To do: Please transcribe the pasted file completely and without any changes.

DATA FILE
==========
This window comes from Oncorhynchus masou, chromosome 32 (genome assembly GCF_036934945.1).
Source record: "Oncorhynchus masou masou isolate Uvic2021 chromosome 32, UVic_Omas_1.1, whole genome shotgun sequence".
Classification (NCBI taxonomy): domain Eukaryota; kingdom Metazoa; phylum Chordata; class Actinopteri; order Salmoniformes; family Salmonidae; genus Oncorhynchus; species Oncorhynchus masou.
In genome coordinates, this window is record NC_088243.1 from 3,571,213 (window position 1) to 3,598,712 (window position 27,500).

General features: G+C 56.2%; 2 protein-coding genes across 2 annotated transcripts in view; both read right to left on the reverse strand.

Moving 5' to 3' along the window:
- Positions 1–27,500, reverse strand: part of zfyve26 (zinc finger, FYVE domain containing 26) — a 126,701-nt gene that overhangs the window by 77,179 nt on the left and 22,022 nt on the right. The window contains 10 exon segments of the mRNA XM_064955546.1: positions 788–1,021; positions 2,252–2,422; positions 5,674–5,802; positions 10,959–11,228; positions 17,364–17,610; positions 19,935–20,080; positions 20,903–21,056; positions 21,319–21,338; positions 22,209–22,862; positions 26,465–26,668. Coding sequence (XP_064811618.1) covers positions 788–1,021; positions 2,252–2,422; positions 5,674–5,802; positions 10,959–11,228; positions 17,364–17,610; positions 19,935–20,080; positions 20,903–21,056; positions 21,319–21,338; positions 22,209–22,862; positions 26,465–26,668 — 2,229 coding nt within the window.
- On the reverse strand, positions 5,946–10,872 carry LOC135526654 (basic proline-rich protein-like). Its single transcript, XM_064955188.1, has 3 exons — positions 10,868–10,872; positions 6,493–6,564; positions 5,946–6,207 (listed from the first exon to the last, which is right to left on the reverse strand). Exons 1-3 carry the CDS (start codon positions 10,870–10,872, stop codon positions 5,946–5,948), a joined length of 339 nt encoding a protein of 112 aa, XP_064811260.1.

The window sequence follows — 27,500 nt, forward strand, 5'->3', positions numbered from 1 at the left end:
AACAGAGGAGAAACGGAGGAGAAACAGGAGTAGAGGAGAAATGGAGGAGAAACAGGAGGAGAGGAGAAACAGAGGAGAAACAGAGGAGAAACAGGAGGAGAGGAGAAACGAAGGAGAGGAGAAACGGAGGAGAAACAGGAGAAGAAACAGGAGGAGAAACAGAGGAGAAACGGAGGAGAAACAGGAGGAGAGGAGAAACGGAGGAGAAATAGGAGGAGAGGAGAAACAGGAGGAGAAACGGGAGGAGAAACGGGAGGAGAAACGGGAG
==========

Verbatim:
This window comes from Oncorhynchus masou, chromosome 32 (genome assembly GCF_036934945.1).
Source record: "Oncorhynchus masou masou isolate Uvic2021 chromosome 32, UVic_Omas_1.1, whole genome shotgun sequence".
Classification (NCBI taxonomy): domain Eukaryota; kingdom Metazoa; phylum Chordata; class Actinopteri; order Salmoniformes; family Salmonidae; genus Oncorhynchus; species Oncorhynchus masou.
In genome coordinates, this window is record NC_088243.1 from 3,571,213 (window position 1) to 3,598,712 (window position 27,500).

General features: G+C 56.2%; 2 protein-coding genes across 2 annotated transcripts in view; both read right to left on the reverse strand.

Moving 5' to 3' along the window:
- Positions 1–27,500, reverse strand: part of zfyve26 (zinc finger, FYVE domain containing 26) — a 126,701-nt gene that overhangs the window by 77,179 nt on the left and 22,022 nt on the right. The window contains 10 exon segments of the mRNA XM_064955546.1: positions 788–1,021; positions 2,252–2,422; positions 5,674–5,802; positions 10,959–11,228; positions 17,364–17,610; positions 19,935–20,080; positions 20,903–21,056; positions 21,319–21,338; positions 22,209–22,862; positions 26,465–26,668. Coding sequence (XP_064811618.1) covers positions 788–1,021; positions 2,252–2,422; positions 5,674–5,802; positions 10,959–11,228; positions 17,364–17,610; positions 19,935–20,080; positions 20,903–21,056; positions 21,319–21,338; positions 22,209–22,862; positions 26,465–26,668 — 2,229 coding nt within the window.
- On the reverse strand, positions 5,946–10,872 carry LOC135526654 (basic proline-rich protein-like). Its single transcript, XM_064955188.1, has 3 exons — positions 10,868–10,872; positions 6,493–6,564; positions 5,946–6,207 (listed from the first exon to the last, which is right to left on the reverse strand). Exons 1-3 carry the CDS (start codon positions 10,870–10,872, stop codon positions 5,946–5,948), a joined length of 339 nt encoding a protein of 112 aa, XP_064811260.1.

The window sequence follows — 27,500 nt, forward strand, 5'->3', positions numbered from 1 at the left end:
AACAGAGGAGAAACGGAGGAGAAACAGGAGTAGAGGAGAAATGGAGGAGAAACAGGAGGAGAGGAGAAACAGAGGAGAAACAGAGGAGAAACAGGAGGAGAGGAGAAACGAAGGAGAGGAGAAACGGAGGAGAAACAGGAGAAGAAACAGGAGGAGAAACAGAGGAGAAACGGAGGAGAAACAGGAGGAGAGGAGAAACGGAGGAGAAATAGGAGGAGAGGAGAAACAGGAGGAGAAACGGGAGGAGAAACGGGAGGAGAAACGGGAG